The example above the GBP/USD currency pair, second week in May 2015, fourth bar from last, market close and next morning market open marked on the chart. These type of moves does happen and they wipe out small traders overnight.
Clearly the Exchange cannot allow the above to happen - how are they going to get the money from you? Margin (or a margin requirement) was introduced to safe-guard against this. The Exchange will determine the likely maximum size move that may happen in a specific market in a day and pose a restriction that any trader, wishing to trade in that specific market, should as a minimum have this amount of funds available in his/her trading account before he/she will be allowed to trade in that specific market. (Clearly the margin requirement will change over time as the market changes over time, it will also be different for every different market according to the characteristics of the market - a full discussion on how the Exchange determines the size of the margin requirement falls beyond the scope of this introduction). This minimum balance to be available in a trader's account before allowing the trader to trade a specific market is called the margin requirement for that market. It:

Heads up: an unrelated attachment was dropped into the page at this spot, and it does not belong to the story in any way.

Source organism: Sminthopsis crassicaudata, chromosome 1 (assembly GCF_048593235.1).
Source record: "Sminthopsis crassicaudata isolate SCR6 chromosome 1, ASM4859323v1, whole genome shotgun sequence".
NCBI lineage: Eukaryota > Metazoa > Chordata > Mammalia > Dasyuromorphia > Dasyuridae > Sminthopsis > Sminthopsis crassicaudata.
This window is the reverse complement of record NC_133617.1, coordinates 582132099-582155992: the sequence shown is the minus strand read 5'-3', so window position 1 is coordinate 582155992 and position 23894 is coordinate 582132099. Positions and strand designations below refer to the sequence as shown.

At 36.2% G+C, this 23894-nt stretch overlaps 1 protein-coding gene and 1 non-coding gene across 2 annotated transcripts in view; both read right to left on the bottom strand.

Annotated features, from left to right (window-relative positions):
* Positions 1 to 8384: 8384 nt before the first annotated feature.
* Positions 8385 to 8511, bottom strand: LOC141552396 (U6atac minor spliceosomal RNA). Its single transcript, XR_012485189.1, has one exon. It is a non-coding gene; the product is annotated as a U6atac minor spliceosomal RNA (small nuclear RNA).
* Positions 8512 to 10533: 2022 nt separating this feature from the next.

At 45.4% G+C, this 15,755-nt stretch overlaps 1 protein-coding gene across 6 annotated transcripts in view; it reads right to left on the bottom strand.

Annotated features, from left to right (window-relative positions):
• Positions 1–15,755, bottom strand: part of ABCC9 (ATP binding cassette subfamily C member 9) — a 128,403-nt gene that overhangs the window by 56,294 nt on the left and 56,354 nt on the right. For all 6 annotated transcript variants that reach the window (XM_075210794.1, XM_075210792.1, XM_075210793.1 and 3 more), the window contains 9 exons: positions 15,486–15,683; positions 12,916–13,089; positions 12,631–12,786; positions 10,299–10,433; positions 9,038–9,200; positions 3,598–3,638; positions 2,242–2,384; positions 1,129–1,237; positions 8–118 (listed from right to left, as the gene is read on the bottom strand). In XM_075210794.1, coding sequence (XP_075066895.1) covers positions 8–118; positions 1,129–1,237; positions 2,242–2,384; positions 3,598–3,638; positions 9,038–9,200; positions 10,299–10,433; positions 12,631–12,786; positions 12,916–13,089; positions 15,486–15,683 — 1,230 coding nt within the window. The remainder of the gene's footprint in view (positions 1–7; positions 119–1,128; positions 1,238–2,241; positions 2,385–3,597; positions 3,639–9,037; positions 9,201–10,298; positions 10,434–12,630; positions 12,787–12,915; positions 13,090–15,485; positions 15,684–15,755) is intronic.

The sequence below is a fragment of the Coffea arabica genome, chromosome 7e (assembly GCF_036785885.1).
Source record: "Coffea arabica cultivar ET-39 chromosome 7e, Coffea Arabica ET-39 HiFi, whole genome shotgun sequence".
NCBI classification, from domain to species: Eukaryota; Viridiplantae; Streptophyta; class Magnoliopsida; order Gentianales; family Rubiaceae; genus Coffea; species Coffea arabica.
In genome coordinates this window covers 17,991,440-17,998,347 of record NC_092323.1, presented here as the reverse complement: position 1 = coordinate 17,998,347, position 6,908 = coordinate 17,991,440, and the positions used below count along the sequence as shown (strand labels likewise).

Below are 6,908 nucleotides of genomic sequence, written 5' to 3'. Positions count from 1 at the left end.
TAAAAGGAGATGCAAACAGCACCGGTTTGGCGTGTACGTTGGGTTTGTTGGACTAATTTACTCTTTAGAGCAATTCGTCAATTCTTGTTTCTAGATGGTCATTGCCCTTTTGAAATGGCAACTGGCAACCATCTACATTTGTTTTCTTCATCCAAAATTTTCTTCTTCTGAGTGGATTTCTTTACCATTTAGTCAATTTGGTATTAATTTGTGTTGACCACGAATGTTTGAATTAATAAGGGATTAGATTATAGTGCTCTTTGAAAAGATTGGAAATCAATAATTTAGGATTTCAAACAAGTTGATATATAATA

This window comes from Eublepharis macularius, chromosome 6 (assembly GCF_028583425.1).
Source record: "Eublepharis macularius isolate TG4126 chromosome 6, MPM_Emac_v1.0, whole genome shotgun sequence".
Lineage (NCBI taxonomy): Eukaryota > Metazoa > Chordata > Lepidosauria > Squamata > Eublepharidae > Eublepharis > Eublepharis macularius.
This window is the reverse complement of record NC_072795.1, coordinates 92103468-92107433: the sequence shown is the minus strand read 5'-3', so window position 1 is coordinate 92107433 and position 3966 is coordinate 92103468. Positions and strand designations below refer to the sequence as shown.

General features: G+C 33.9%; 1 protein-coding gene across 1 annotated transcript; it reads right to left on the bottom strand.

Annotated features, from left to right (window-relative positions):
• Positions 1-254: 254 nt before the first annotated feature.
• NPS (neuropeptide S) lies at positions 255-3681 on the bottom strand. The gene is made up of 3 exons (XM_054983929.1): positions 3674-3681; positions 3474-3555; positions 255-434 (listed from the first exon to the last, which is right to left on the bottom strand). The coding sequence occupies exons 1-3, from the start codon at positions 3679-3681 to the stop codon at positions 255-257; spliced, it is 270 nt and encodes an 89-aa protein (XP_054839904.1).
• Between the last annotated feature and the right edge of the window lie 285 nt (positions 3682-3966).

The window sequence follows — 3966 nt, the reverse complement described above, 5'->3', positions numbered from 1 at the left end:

- Protects the Exchange from a Trader taking on a position that is deemed too risky for the Trader to trade in
- Protects the Trader (or the Trader's account) from unforseen movements in the market
- Is a necessary safety measure to be put in place to allow Traders to trade on leverage